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Cretaceous dinosaur bone contains recent organic material and provides an environment conducive to microbial communities

Research output: Contribution to journalArticle

Original languageEnglish
Number of pages27
JournaleLife
Volume8
DOIs
DateAccepted/In press - 12 May 2019
DatePublished (current) - 18 Jun 2019

Abstract

Fossils were thought to lack original organic molecules, but chemical analyses show that some can survive. Dinosaur bone has been proposed to preserve collagen, osteocytes, and blood vessels. However, proteins and labile lipids are diagenetically unstable, and bone is a porous open system, allowing microbial/molecular flux. These ‘soft tissues’ have been reinterpreted as biofilms. Organic preservation versus contamination of dinosaur bone was examined by freshly excavating, with aseptic protocols, fossils and sedimentary matrix, and chemically/biologically analyzing them. Fossil ‘soft tissues’ differed from collagen chemically and structurally; while degradation would be expected, the patterns observed did not support this. 16S rRNA amplicon sequencing revealed that dinosaur bone hosted an abundant microbial community different from lesser abundant communities of surrounding sediment. Subsurface dinosaur bone is a relatively fertile habitat, attracting microbes that likely utilize inorganic nutrients and complicate identification of original organic material. There exists potential post-burial taphonomic roles for subsurface microorganisms.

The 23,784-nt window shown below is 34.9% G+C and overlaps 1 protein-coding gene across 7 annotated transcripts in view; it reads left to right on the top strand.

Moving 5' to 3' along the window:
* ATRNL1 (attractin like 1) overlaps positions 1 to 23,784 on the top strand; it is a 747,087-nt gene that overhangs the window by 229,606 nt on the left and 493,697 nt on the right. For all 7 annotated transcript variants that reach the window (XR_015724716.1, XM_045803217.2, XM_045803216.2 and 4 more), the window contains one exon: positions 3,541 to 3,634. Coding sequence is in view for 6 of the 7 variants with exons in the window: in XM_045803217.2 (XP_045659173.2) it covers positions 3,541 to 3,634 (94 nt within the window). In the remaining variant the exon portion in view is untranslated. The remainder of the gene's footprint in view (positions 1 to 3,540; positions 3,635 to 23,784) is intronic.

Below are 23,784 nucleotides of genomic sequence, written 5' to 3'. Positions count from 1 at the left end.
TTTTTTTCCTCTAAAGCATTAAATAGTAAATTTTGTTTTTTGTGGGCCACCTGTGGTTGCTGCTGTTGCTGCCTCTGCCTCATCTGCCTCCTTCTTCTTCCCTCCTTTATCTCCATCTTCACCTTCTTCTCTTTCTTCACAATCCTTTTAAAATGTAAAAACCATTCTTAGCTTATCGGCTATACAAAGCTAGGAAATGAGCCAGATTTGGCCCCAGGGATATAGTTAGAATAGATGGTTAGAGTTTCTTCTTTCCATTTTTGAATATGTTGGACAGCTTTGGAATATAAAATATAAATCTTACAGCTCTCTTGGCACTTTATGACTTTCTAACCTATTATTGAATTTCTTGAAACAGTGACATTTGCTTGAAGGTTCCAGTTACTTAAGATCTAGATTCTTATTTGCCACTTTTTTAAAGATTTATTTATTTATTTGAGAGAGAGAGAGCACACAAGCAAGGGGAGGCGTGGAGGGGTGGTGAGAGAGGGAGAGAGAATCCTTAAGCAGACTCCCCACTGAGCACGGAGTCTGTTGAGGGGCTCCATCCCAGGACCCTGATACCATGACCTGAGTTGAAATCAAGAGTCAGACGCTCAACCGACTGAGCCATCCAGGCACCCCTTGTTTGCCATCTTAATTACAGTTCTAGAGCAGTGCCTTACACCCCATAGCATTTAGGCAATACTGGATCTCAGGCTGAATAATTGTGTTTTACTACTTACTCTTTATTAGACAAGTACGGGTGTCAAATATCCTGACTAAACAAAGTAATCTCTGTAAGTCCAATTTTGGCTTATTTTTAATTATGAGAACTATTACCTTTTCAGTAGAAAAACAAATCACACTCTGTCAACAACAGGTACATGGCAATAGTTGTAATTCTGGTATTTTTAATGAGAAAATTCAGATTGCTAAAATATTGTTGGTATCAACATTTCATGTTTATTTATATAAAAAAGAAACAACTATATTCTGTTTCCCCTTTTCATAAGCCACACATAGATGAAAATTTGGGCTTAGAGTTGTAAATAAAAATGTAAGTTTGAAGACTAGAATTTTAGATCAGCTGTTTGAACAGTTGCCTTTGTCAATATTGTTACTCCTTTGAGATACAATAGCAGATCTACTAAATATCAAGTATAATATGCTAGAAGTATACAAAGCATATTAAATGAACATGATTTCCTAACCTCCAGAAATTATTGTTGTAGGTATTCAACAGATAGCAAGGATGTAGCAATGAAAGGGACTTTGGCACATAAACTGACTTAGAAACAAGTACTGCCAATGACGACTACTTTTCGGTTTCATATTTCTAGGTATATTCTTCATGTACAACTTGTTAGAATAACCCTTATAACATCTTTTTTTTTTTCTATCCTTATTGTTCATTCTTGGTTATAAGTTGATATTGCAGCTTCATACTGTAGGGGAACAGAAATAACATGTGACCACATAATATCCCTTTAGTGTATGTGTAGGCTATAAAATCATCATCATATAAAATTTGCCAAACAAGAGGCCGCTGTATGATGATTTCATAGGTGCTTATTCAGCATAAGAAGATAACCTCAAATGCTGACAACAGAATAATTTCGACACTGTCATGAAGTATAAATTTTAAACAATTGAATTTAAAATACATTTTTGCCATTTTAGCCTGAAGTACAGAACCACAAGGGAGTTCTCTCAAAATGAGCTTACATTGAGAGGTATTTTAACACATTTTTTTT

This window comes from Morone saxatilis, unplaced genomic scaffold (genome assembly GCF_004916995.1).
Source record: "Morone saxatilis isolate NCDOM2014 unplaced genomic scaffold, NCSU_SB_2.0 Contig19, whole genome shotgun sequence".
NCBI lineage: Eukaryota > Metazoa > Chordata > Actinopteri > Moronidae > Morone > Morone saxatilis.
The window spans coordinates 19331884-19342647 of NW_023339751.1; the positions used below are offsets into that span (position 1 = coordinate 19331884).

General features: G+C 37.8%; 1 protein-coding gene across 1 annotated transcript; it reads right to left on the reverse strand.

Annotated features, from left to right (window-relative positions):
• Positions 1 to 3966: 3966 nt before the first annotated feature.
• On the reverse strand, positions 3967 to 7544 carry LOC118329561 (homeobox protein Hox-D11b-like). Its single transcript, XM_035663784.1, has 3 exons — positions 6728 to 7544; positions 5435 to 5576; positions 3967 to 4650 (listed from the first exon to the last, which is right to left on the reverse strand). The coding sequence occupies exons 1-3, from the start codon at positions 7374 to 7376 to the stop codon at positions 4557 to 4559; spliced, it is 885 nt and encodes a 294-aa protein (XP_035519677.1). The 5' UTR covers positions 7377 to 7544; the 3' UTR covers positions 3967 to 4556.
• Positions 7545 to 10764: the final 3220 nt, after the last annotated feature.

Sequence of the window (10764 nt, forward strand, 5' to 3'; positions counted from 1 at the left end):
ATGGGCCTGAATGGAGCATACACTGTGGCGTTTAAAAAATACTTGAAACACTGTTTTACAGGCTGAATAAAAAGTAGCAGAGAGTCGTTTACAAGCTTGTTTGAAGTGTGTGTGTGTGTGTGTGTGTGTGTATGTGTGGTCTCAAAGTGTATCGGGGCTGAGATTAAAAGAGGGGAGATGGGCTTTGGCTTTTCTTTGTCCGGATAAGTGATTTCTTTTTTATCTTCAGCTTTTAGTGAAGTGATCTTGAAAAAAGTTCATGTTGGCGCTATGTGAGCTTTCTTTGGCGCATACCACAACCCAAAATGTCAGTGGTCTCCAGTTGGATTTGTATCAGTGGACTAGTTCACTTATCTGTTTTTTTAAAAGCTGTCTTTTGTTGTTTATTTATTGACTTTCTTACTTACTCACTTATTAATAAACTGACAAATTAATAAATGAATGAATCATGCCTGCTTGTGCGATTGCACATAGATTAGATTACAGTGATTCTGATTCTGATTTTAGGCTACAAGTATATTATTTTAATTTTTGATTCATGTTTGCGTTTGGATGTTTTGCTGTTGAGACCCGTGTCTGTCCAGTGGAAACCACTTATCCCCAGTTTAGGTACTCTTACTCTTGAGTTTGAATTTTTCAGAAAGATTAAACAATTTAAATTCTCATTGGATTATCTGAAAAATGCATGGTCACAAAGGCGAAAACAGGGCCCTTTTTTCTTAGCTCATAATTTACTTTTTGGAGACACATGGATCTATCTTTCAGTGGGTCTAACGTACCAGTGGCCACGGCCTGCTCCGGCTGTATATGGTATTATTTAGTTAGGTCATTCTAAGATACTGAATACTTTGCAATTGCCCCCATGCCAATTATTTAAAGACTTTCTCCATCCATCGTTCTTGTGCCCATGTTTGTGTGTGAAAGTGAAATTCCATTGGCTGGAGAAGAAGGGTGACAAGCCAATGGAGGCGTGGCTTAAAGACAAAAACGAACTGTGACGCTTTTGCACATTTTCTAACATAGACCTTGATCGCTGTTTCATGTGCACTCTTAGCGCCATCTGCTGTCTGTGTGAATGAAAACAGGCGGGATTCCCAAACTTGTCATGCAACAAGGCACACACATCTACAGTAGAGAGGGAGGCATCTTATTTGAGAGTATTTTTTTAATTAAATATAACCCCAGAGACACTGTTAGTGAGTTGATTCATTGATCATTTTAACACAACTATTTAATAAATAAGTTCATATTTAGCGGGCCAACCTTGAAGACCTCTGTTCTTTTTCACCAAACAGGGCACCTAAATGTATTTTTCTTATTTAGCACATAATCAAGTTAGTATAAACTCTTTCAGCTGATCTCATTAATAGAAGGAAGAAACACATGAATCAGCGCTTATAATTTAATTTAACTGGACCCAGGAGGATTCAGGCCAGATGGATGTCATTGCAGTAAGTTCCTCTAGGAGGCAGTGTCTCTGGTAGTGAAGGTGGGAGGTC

Research areas

  • biochemistry, chemical biology, fossils, infectious disease, microbiology, microbiome, proteins

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    Rights statement: This is the final published version of the article (version of record). It first appeared online via eLife at https://doi.org/10.7554/eLife.46205 . Please refer to any applicable terms of use of the publisher.

    Final published version, 7 MB, PDF document

    Licence: CC BY

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